It is standard to see target archers sporting long stabilizers to quiet the pin on the target. It is also not surprising that hunters are hesitant to put an overly long stabilizer on their bows.
Bow hunters unsure what length stabilizer they should be using will appreciate the opportunity to use one they can adjust to their exact specifications.
This is where the introduction of telescopic stabilizers and, more specifically, Crossover Stabilizers provides hunters with the luxury of versatility.
Benefits of Telescopic Stabilizers
There are a number of reasons why serious consideration should be given to buying a telescopic stabilizer.
Once the stabilizer has been mounted onto the bow it can be transported in its shorter configuration until reaching the hunting destination. Then, when setting up to take the shot, the hunter can quickly change the length to get the best possible stabilization for that particular shot.
They’re lightweight and solidly constructed. Most importantly, they are very effective at providing stability for longer shots. In other words, they perform exactly how a bow stabilizer should perform.
As well as the ability to telescope out, they come with 3 1-inch weights that you can add to the stabilizer if additional weight is required.
The thing to remember is the longer the stabilizer, the less weight is required for it to be effective.
The Crossover Stabilizer Range
The range consists of 3 stabilizer length combinations with a couple of models to choose from.
The three types are 8 to 21 inches, 10 to 17 inches and 12 to 33 inches.
The most popular of these tends to be the 8 to 21 inch version. Unextended it is only 8 inches in length but can be extended out to 21 inches which is possibly a little longer than most hunters require but will certainly provide a great deal of stability at the shot.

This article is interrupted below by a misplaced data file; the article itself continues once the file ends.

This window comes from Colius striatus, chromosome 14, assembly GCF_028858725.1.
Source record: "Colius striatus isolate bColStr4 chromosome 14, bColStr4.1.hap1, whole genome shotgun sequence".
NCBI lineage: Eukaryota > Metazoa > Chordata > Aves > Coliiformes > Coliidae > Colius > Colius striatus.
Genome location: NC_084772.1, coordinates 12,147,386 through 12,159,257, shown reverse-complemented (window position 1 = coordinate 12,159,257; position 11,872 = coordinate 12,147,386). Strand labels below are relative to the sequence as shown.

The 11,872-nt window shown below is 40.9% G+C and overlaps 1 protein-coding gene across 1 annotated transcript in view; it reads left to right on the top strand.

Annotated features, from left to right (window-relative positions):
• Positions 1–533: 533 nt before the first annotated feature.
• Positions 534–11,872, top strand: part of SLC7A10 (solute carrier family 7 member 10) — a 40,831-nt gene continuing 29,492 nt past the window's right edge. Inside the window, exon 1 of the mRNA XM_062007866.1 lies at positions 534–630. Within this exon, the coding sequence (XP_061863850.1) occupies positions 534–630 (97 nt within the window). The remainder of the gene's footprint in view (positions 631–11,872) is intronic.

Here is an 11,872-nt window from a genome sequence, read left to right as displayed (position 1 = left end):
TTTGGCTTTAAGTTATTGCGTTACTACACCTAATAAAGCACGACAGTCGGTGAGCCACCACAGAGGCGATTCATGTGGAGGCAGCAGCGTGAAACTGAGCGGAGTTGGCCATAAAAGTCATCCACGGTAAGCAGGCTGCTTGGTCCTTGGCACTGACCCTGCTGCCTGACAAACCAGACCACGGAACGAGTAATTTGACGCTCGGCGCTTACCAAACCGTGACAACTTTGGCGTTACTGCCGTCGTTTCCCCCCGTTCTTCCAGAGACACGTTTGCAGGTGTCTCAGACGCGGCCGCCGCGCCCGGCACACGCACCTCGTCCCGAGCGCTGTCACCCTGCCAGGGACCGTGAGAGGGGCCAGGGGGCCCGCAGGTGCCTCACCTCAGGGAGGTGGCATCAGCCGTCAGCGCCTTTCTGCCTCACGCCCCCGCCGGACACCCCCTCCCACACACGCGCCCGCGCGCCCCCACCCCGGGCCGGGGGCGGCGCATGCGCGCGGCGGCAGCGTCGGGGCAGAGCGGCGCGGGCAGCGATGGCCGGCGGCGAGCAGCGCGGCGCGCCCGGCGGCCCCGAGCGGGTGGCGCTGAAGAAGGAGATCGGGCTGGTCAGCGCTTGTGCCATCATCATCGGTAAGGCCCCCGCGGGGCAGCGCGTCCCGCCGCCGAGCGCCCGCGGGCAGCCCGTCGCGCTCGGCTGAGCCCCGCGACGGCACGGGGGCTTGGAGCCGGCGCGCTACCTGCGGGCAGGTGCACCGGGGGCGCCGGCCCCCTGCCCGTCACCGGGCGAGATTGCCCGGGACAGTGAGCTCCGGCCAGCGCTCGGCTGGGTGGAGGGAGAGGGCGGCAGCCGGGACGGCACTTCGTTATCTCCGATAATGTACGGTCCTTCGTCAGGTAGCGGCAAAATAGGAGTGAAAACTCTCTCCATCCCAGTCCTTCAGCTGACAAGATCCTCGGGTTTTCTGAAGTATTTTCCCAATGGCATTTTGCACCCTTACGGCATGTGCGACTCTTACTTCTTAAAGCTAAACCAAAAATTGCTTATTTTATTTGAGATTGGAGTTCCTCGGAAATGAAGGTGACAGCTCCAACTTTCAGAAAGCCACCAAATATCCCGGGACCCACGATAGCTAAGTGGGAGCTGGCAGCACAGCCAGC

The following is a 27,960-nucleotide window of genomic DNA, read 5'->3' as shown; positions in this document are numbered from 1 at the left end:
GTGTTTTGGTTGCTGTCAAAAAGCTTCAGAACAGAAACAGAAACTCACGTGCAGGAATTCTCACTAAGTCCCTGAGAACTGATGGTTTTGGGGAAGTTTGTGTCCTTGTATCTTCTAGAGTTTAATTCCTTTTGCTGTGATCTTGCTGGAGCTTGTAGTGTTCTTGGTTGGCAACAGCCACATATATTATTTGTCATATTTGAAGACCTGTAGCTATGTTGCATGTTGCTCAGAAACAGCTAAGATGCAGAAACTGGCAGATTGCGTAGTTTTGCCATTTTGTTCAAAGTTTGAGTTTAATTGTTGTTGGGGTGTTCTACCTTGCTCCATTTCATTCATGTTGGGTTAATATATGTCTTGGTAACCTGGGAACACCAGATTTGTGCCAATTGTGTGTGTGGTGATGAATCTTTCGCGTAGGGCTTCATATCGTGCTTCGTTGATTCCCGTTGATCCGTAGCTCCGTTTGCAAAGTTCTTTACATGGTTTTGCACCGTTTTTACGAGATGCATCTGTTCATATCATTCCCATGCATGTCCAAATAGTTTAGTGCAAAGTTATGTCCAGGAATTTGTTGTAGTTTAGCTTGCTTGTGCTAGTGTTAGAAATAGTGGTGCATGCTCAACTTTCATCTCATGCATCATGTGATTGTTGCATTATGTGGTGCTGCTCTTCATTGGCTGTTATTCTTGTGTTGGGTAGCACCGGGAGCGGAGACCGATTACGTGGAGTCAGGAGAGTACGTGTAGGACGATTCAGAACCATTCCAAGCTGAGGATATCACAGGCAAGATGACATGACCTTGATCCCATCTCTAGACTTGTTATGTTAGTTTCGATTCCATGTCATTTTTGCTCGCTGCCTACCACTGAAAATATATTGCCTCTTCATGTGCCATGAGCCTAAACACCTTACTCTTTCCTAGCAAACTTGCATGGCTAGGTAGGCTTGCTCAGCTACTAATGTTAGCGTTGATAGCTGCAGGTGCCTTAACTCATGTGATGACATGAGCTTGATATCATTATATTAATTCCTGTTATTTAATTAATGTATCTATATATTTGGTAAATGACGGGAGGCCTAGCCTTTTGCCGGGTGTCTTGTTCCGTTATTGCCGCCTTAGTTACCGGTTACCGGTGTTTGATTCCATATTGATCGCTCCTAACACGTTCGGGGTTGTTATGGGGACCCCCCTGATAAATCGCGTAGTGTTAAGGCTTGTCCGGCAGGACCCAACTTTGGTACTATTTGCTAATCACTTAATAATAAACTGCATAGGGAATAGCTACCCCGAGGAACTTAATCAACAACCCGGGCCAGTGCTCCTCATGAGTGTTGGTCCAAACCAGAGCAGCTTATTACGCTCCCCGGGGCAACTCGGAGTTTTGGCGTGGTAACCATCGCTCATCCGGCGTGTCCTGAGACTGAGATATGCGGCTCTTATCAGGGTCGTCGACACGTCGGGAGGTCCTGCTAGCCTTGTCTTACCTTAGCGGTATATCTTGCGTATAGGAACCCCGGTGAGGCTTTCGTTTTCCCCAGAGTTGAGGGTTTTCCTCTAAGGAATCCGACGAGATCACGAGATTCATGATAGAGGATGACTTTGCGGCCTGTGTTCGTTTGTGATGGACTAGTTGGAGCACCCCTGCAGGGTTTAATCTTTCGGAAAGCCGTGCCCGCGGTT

We’ll provide a little more detail about the construction of these stabilizers.
They are made from uni-directional carbon fiber tubes and this is a material that have a great strength to weight ratio.
And even when extended to its maximum length, the stabilizer is nice and stiff.
The stabilizer extends by twisting a lockable knuckle, pulling out the next section to the desired length and then twisting tight to lock it back in place.
The sections of the stabilizers have internal stops to prevent them from sliding out. They lock with a simple twist and this also prevents them from coming loose or rattling through the action of the bow.
The other point to note is the length change process of the stabilizer is silent.
As mentioned, the range consists of 2 models, the second of these is the Crossover X Stabilizer. It differs from the original version through colored knuckles that match the weight colors.
Speaking of colors, both the Crossover and Crossover X are available in a choice of 9 colors.
Visit the Crossover Stabilizers website to browse all telescopic stabilizers in the range along with additional accessories.
There only seems to be a single issue connected to the Crossover telescoping stabilizer and that involves the impact point.
Some people have suggested that their impact point changed marginally when they moved the stabilizer in and out.
It should be pointed out that the difference is only marginal and only one or two hunters have mentioned this as a problem. Others have asserted that they’ve noticed no difference when changing the stabilizer length.
It is a little surprising that there’s not more buzz about the telescopic stabilizer.
It functions perfectly well as a stabilizer, even if you never extend it beyond its shortest length. The fact that you can also increase the length to provide additional stability is an enormous advantage.
At around $120-$150 the prices of the stabilizers stack up very well when compared to the competition. And the fact is, you’re actually buying multiple stabilizers all rolled into a single unit.
There is very little downside to using one of these stabilizers out in the field for your next hunting trip.
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